November 20th 1969: Occupation of Alcatraz begins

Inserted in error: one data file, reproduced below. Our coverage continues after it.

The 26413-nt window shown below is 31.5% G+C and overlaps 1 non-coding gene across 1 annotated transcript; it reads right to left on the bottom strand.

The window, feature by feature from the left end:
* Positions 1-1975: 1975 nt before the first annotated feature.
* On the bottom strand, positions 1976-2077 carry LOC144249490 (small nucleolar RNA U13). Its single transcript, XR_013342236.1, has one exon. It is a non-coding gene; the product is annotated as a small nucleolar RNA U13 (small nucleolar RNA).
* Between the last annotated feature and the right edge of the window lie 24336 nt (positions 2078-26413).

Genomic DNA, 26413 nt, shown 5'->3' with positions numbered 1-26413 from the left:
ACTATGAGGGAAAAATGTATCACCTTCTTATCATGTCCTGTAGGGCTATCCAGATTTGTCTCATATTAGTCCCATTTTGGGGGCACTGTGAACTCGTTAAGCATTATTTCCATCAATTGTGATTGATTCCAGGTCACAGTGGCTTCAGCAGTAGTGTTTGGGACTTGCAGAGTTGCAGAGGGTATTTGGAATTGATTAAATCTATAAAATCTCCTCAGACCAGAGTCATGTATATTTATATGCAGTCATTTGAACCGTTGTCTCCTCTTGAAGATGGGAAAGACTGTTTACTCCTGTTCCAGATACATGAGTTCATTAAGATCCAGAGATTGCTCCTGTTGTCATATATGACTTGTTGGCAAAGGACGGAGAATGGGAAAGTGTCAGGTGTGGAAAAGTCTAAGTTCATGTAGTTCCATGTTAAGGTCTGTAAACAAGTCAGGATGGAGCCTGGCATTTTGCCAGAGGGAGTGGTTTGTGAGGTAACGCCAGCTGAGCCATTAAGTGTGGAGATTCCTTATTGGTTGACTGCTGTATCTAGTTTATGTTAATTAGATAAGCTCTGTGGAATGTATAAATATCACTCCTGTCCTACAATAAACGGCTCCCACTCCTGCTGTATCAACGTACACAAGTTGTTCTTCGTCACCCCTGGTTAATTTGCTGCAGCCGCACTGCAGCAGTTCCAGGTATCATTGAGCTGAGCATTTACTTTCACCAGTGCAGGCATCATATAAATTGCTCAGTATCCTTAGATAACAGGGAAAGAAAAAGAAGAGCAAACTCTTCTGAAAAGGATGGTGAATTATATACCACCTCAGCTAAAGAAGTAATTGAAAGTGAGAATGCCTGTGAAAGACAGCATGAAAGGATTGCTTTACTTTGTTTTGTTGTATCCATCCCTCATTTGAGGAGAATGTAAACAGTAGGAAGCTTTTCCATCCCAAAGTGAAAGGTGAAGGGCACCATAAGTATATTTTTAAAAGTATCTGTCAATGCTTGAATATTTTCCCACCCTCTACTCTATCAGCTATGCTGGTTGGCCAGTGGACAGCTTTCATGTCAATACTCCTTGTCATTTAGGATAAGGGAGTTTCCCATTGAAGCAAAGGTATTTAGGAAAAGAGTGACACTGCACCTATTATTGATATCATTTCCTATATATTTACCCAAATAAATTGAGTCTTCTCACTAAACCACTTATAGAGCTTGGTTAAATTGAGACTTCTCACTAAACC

On this day in 1969, the occupation of Alcatraz in San Francisco by the Indians of All Tribes movement began. The occupation lasted for nineteen months, ending on June 11th 1971. Inspired by wider civil rights efforts in the 1960s, the Red Power movement advocated the cause of American Indians. Activists argued that Alcatraz island, site of a disused penitentiary, belonged to indigenous Americans by an 1868 treaty between the US government and Sioux. A small group first occupied the island, for only four hours, on March 8th 1964; they offered to pay the government the same as was offered the Sioux - just under $10 for the whole island. However, the long-term occupation did not begin until November 20th 1969 when fourteen activists (79 tried to get to the island but were blocked by the Coast Guard) took the island. They intended to reclaim the island and establish Native American museums and research centres. Supporters brought food and supplies to the occupiers and some joined the group, with 400 protestors at the occupation’s height. Public support for the occupation eventually dwindled and protestors began to leave, allowing the government to come in and remove the remaining fifteen protestors. While immediately unsuccessful, the occupation of Alcatraz helped draw international attention to the situation of American Indians and promoted the rise of indigenous activism. Between 1970 and 1971, the Nixon administration increased funding for Indian health care and scholarships. The occupation of Alcatraz is commemorated today with the island’s ‘Unthanksgiving Day’ which celebrates the rights of indigenous Americans.